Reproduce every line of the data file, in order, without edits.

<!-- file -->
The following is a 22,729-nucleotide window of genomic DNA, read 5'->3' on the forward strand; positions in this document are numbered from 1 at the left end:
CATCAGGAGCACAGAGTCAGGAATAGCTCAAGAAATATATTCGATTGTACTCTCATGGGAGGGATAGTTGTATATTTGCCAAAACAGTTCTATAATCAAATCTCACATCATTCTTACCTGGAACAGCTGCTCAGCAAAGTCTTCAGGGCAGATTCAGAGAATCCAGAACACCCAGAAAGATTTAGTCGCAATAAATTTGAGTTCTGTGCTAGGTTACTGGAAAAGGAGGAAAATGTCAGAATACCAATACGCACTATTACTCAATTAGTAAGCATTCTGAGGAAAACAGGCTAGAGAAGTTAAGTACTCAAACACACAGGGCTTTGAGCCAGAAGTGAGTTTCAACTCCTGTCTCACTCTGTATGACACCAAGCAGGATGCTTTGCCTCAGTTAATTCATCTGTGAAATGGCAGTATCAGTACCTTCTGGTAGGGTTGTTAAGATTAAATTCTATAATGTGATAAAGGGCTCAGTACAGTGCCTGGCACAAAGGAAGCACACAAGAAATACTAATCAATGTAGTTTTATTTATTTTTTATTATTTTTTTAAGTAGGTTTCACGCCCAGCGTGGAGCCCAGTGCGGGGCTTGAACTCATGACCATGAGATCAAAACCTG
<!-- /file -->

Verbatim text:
The following is a 22,729-nucleotide window of genomic DNA, read 5'->3' on the forward strand; positions in this document are numbered from 1 at the left end:
CATCAGGAGCACAGAGTCAGGAATAGCTCAAGAAATATATTCGATTGTACTCTCATGGGAGGGATAGTTGTATATTTGCCAAAACAGTTCTATAATCAAATCTCACATCATTCTTACCTGGAACAGCTGCTCAGCAAAGTCTTCAGGGCAGATTCAGAGAATCCAGAACACCCAGAAAGATTTAGTCGCAATAAATTTGAGTTCTGTGCTAGGTTACTGGAAAAGGAGGAAAATGTCAGAATACCAATACGCACTATTACTCAATTAGTAAGCATTCTGAGGAAAACAGGCTAGAGAAGTTAAGTACTCAAACACACAGGGCTTTGAGCCAGAAGTGAGTTTCAACTCCTGTCTCACTCTGTATGACACCAAGCAGGATGCTTTGCCTCAGTTAATTCATCTGTGAAATGGCAGTATCAGTACCTTCTGGTAGGGTTGTTAAGATTAAATTCTATAATGTGATAAAGGGCTCAGTACAGTGCCTGGCACAAAGGAAGCACACAAGAAATACTAATCAATGTAGTTTTATTTATTTTTTATTATTTTTTTAAGTAGGTTTCACGCCCAGCGTGGAGCCCAGTGCGGGGCTTGAACTCATGACCATGAGATCAAAACCTG